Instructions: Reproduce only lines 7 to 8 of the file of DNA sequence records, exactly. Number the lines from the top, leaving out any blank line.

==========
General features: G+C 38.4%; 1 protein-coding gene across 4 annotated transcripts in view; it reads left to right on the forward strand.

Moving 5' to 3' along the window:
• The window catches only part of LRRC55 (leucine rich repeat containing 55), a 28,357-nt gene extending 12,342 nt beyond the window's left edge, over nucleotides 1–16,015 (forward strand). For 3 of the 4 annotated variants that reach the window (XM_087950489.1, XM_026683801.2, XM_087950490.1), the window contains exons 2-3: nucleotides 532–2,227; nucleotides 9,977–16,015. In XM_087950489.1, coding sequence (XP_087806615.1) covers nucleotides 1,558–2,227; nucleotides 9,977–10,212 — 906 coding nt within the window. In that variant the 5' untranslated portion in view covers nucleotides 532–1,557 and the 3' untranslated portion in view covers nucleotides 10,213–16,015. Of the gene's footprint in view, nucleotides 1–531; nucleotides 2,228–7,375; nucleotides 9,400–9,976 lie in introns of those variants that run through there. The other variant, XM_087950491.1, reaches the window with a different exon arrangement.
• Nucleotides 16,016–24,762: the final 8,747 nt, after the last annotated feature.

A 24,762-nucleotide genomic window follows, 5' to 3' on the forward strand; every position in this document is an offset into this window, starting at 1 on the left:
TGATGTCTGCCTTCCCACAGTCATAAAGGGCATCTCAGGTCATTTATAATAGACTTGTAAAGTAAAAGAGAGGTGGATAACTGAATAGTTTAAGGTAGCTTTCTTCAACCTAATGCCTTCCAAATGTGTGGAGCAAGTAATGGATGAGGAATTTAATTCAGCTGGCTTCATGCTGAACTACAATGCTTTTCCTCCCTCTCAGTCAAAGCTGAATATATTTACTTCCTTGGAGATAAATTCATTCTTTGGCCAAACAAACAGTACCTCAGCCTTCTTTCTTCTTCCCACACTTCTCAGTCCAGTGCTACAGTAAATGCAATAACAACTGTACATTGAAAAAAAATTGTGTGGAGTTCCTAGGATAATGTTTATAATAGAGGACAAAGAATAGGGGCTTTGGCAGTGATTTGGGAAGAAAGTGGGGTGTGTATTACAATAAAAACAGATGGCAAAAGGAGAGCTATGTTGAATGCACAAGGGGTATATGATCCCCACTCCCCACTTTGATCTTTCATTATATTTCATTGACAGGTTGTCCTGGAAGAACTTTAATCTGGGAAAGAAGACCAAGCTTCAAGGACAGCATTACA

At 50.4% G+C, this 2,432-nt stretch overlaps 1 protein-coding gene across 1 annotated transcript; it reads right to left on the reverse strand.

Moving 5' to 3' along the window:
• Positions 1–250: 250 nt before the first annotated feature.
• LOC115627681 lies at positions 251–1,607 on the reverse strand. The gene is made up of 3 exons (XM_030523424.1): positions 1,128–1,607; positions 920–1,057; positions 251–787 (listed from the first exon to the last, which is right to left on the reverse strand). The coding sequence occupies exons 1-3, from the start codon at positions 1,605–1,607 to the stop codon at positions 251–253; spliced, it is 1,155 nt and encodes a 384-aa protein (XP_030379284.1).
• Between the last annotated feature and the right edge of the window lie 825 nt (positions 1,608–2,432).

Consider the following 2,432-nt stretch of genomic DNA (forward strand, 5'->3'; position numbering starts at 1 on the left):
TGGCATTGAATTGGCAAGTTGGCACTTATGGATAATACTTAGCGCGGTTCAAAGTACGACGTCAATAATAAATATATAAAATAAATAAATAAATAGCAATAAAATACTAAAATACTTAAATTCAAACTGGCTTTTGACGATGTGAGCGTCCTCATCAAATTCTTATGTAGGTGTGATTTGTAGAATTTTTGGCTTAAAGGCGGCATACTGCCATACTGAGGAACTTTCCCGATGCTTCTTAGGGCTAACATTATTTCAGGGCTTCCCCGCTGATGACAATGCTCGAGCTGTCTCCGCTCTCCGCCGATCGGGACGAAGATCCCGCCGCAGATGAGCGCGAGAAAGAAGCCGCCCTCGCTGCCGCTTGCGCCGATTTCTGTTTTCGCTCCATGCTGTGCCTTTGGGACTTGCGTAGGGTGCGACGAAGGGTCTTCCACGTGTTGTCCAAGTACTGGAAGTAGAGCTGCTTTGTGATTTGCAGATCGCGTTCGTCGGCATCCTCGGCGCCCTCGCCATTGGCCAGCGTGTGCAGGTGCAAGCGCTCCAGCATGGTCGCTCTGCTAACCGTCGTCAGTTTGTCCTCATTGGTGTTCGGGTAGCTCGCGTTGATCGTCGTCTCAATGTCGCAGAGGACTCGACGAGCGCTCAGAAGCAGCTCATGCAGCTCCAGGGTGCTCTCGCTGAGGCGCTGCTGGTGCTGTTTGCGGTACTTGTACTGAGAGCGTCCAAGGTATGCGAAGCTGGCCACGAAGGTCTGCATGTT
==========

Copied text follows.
At 50.4% G+C, this 2,432-nt stretch overlaps 1 protein-coding gene across 1 annotated transcript; it reads right to left on the reverse strand.

Moving 5' to 3' along the window: